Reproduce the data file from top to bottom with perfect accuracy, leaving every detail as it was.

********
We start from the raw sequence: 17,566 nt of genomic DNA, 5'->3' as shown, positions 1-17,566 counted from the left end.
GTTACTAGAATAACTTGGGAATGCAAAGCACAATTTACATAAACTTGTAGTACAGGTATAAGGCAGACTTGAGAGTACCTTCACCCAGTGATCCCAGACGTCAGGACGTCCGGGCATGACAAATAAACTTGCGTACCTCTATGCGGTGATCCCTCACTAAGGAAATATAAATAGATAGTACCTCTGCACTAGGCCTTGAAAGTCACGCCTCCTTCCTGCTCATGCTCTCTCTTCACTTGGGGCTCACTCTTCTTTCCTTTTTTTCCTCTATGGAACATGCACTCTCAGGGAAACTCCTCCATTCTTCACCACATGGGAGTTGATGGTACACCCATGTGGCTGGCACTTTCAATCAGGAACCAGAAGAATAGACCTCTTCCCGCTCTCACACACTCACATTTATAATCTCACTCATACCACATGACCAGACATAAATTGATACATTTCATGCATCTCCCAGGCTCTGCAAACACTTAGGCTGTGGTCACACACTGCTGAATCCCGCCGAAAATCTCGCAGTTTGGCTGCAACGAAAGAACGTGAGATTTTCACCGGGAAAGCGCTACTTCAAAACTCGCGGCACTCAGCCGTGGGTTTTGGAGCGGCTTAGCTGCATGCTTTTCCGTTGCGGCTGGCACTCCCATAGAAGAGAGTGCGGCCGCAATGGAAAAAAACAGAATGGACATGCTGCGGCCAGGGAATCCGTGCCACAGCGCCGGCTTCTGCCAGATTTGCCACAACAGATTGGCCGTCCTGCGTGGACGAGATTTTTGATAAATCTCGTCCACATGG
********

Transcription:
We start from the raw sequence: 17,566 nt of genomic DNA, 5'->3' as shown, positions 1-17,566 counted from the left end.
GTTACTAGAATAACTTGGGAATGCAAAGCACAATTTACATAAACTTGTAGTACAGGTATAAGGCAGACTTGAGAGTACCTTCACCCAGTGATCCCAGACGTCAGGACGTCCGGGCATGACAAATAAACTTGCGTACCTCTATGCGGTGATCCCTCACTAAGGAAATATAAATAGATAGTACCTCTGCACTAGGCCTTGAAAGTCACGCCTCCTTCCTGCTCATGCTCTCTCTTCACTTGGGGCTCACTCTTCTTTCCTTTTTTTCCTCTATGGAACATGCACTCTCAGGGAAACTCCTCCATTCTTCACCACATGGGAGTTGATGGTACACCCATGTGGCTGGCACTTTCAATCAGGAACCAGAAGAATAGACCTCTTCCCGCTCTCACACACTCACATTTATAATCTCACTCATACCACATGACCAGACATAAATTGATACATTTCATGCATCTCCCAGGCTCTGCAAACACTTAGGCTGTGGTCACACACTGCTGAATCCCGCCGAAAATCTCGCAGTTTGGCTGCAACGAAAGAACGTGAGATTTTCACCGGGAAAGCGCTACTTCAAAACTCGCGGCACTCAGCCGTGGGTTTTGGAGCGGCTTAGCTGCATGCTTTTCCGTTGCGGCTGGCACTCCCATAGAAGAGAGTGCGGCCGCAATGGAAAAAAACAGAATGGACATGCTGCGGCCAGGGAATCCGTGCCACAGCGCCGGCTTCTGCCAGATTTGCCACAACAGATTGGCCGTCCTGCGTGGACGAGATTTTTGATAAATCTCGTCCACATGG